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Anxiety disorders rob millions of Americans of the quality of life they deserve — and they're so common that almost a third of the US population will be affected at some point during their life, making anxiety disorders the most prevalent type of psychiatric disorder out there today. Not only can anxiety disorders be crippling to the individuals diagnosed with them, they also cost society in the form of disability payments, increased use of healthcare services, and lost working days.
Anxiety disorders are, in short, a serious problem. How do we deal with them? Medication and Cognitive Behavioral Therapy (CBT) have been the two main treatment strategies. They do both come with significant benefits: anti-anxiety medications are quite effective, and CBT has proven benefits as well. Yet 40 percent of those who tried anti-anxiety medications — commonly selective serotonin reuptake inhibitors/serotonin and norepinephrine reuptake inhibitors — found they did not get sufficient relief from their symptoms. CBT, meanwhile, relies on exposure therapy that isn't suitable for every anxiety sufferer, and not everyone feels comfortable with walking into a therapist's office in the first place. There have got to be other alternatives, haven't there?
What Is Cognitive Bias Modification All About?
Cognitive Bias Modification Therapy is a rather new field that has been explored over the last few years. Google it, and you'll find mostly professional literature as opposed to information for lay people, something that gives away just how recent of a development this form of treatment is.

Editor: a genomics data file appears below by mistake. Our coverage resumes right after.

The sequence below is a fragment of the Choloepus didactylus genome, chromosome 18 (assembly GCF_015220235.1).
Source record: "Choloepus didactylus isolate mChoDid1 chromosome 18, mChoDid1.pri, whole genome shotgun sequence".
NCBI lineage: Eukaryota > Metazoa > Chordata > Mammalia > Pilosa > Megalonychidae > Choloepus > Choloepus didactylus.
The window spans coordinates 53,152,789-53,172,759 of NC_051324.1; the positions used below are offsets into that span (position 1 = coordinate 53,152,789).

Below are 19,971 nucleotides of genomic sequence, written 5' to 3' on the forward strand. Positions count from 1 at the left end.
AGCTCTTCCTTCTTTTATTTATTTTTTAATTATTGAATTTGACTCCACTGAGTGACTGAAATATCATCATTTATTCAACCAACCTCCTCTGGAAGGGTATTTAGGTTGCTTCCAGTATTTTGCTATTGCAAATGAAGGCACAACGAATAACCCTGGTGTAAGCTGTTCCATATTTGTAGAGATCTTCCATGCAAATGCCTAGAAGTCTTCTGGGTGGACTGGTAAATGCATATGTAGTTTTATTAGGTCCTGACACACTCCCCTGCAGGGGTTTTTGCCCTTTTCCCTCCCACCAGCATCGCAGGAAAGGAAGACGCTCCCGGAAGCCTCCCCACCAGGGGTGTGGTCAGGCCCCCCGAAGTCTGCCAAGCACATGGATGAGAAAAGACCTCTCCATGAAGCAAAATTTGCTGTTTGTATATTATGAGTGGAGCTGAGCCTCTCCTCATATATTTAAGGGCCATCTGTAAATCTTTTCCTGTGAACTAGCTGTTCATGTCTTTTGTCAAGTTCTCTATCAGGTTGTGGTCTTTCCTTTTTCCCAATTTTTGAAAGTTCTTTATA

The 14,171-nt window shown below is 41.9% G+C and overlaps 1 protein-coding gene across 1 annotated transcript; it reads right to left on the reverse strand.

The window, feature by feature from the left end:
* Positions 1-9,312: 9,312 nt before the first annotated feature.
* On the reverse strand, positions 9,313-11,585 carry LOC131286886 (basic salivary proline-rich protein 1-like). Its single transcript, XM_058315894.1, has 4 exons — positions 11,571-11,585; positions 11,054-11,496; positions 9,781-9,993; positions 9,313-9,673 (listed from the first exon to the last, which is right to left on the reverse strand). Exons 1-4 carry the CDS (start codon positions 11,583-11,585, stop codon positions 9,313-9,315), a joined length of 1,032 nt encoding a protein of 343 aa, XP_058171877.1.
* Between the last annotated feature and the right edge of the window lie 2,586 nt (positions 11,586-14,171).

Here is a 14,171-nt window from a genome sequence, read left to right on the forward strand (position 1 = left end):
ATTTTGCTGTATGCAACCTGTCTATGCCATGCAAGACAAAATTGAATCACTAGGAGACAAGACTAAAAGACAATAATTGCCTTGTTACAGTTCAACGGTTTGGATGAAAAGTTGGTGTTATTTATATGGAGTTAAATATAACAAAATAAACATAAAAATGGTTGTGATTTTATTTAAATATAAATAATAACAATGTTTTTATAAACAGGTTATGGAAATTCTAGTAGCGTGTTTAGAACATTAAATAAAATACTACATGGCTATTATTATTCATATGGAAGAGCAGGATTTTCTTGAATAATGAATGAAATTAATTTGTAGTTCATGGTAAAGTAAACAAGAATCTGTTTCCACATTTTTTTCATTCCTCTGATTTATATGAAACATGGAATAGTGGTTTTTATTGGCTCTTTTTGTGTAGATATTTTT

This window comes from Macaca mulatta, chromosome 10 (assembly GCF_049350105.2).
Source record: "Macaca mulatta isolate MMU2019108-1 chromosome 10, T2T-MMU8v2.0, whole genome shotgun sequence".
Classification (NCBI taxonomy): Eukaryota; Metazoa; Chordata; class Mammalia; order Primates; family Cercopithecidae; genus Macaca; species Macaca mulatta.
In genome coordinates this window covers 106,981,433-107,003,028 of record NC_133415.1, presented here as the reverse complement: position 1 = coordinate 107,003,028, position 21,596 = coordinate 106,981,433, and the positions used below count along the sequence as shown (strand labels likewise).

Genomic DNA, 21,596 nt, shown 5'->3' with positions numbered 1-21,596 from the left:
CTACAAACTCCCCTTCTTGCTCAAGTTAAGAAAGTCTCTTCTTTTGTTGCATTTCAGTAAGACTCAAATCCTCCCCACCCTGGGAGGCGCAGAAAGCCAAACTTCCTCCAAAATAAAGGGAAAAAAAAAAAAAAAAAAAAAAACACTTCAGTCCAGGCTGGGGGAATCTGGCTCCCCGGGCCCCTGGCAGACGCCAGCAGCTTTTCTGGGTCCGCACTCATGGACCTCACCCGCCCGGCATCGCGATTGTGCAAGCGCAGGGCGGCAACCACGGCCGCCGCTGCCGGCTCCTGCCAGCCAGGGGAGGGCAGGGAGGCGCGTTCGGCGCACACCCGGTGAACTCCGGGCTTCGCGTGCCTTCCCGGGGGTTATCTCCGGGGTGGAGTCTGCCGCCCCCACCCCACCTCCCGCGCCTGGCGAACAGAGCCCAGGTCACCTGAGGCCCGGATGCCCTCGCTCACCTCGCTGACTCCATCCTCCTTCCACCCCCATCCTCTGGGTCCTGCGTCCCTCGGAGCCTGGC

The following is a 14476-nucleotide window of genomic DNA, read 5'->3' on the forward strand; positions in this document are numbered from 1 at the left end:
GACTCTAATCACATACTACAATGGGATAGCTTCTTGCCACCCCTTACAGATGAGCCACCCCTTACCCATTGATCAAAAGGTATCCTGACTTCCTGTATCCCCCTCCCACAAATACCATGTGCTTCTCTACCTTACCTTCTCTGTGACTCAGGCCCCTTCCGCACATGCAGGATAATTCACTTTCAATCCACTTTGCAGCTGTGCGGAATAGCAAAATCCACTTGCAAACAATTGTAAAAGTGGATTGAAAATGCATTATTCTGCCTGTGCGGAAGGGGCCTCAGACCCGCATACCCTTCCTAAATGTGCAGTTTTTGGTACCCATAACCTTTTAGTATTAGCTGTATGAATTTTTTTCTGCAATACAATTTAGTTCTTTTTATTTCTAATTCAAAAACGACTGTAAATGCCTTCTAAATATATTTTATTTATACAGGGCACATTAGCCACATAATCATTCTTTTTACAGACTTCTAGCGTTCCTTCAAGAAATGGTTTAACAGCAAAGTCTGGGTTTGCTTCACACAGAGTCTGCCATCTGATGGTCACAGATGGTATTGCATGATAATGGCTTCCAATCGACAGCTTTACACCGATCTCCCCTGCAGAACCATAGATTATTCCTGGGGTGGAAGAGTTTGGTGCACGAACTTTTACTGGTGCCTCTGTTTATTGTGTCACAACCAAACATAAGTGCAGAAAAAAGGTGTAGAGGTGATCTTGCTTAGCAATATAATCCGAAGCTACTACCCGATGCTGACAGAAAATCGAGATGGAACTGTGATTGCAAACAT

Yiend et al described CMB as follows in the journal Cognitive Therapy Research in 2013: "CBM treatments are more convenient and flexible than other modes of treatment because they do not require meetings with a therapist. They offer the potential for delivery using modern technologies (e.g. internet or mobile phone) and require minimal supervision. They could therefore become highly cost effective and widely accessible. CBM methods are also less demanding and more acceptable to patients than traditional therapies."
They went on to say that "this is because personal thoughts and beliefs are not directly interrogated, and there is no need for social interaction or stigmatizing visits to outpatient clinics. Similarly, patient insight is not required because CBM seeks to target the underlying maintaining cognitive bias directly; therefore, patient engagement is likely to be easier. In sum, CBM methods offer a high gain, low cost treatment option because they can circumvent many of the practical and psychological requirements that disadvantage competing psychological interventions."
Fascinating. Here we have a method that's said to be more convenient, less stigmatizing, and also inexpensive. It has been used in people suffering from depression, addictions, and to modify cognitive biases in people who aren't diagnosed with mental health issues as well as in anxiety sufferers. If this form of treatment is indeed as effective as advocates suggest, using the word "revolutionary" to describe CBM is entirely appropriate.